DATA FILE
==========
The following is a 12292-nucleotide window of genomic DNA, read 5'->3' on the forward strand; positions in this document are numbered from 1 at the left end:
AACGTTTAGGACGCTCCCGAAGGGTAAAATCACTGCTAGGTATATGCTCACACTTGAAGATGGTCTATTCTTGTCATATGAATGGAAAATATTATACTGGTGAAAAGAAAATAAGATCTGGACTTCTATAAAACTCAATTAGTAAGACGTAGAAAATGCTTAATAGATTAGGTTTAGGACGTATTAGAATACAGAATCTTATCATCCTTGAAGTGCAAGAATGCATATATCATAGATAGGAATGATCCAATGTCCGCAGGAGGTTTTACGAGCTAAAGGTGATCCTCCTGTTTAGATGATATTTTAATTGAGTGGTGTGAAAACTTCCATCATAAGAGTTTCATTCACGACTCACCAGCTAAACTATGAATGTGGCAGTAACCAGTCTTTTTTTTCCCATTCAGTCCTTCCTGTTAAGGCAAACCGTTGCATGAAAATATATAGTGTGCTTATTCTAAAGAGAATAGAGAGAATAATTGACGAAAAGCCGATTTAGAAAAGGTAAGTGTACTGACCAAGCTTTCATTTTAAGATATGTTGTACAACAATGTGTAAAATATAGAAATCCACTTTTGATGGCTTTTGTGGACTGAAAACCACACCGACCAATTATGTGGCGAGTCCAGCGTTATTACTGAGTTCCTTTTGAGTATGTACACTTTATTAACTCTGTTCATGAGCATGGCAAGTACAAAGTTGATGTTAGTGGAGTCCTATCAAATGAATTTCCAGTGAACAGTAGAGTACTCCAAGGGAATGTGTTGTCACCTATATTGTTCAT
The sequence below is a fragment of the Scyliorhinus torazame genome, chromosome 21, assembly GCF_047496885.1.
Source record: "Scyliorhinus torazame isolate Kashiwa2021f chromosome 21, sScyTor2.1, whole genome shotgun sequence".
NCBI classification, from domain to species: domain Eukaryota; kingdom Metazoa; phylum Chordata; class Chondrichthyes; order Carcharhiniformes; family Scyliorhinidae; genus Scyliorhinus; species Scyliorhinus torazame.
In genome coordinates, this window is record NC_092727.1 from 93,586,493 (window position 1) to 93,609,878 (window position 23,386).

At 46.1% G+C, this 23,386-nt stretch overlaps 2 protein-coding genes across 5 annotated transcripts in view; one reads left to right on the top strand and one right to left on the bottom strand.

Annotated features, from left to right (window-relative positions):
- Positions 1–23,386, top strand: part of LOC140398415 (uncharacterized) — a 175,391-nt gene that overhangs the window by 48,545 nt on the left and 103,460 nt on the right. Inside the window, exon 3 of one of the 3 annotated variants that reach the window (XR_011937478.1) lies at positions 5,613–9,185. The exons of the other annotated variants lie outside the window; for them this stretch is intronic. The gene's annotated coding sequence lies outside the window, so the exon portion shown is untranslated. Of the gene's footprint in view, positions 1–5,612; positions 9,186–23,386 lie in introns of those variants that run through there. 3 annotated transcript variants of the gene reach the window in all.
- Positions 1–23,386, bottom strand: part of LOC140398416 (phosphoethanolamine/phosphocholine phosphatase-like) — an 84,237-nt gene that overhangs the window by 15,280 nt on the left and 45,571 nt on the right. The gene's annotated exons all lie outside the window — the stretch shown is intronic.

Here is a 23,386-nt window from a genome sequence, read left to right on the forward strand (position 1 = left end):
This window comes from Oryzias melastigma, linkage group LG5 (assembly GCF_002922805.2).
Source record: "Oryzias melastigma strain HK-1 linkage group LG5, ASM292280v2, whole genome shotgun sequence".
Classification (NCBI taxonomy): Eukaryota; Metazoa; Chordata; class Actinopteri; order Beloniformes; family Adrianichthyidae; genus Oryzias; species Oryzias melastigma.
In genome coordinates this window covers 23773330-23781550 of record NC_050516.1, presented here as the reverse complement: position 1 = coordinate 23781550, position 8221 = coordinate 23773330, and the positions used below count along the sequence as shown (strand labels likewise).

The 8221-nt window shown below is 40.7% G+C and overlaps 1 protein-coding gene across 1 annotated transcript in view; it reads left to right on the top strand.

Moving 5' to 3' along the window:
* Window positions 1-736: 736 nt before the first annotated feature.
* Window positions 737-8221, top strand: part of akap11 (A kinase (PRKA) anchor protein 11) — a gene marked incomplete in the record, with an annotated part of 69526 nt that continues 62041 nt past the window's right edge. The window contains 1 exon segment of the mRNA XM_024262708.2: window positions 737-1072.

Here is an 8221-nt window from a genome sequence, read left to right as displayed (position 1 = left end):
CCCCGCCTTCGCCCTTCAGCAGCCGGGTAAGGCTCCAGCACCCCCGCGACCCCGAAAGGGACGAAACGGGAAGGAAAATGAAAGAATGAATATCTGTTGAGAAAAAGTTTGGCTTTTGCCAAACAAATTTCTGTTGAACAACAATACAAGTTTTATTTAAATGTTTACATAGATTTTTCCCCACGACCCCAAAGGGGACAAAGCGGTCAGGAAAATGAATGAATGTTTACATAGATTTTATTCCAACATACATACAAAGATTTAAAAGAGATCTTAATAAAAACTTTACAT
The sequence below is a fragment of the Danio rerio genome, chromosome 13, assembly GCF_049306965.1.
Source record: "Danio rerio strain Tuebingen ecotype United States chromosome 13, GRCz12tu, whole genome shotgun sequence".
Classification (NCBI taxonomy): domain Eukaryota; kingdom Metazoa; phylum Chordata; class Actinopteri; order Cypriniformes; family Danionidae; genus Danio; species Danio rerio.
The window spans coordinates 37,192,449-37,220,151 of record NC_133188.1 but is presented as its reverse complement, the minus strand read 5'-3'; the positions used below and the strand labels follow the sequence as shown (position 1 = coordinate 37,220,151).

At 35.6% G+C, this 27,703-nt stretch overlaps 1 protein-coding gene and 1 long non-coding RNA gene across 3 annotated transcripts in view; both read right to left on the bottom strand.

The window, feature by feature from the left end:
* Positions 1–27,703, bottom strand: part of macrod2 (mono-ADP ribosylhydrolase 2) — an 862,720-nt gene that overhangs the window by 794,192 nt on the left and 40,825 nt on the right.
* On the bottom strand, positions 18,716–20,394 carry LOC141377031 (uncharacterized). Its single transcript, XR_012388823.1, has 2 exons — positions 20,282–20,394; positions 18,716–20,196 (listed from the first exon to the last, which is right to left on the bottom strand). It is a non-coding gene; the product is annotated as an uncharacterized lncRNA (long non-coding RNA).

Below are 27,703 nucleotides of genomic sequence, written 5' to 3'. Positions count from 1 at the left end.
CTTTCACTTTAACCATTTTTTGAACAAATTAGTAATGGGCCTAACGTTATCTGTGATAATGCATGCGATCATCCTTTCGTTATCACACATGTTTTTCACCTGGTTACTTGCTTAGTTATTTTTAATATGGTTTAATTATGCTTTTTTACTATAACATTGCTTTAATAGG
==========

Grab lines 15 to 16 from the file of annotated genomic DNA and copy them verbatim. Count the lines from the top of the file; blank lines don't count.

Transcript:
In genome coordinates this window covers 23773330-23781550 of record NC_050516.1, presented here as the reverse complement: position 1 = coordinate 23781550, position 8221 = coordinate 23773330, and the positions used below count along the sequence as shown (strand labels likewise).

The 8221-nt window shown below is 40.7% G+C and overlaps 1 protein-coding gene across 1 annotated transcript in view; it reads left to right on the top strand.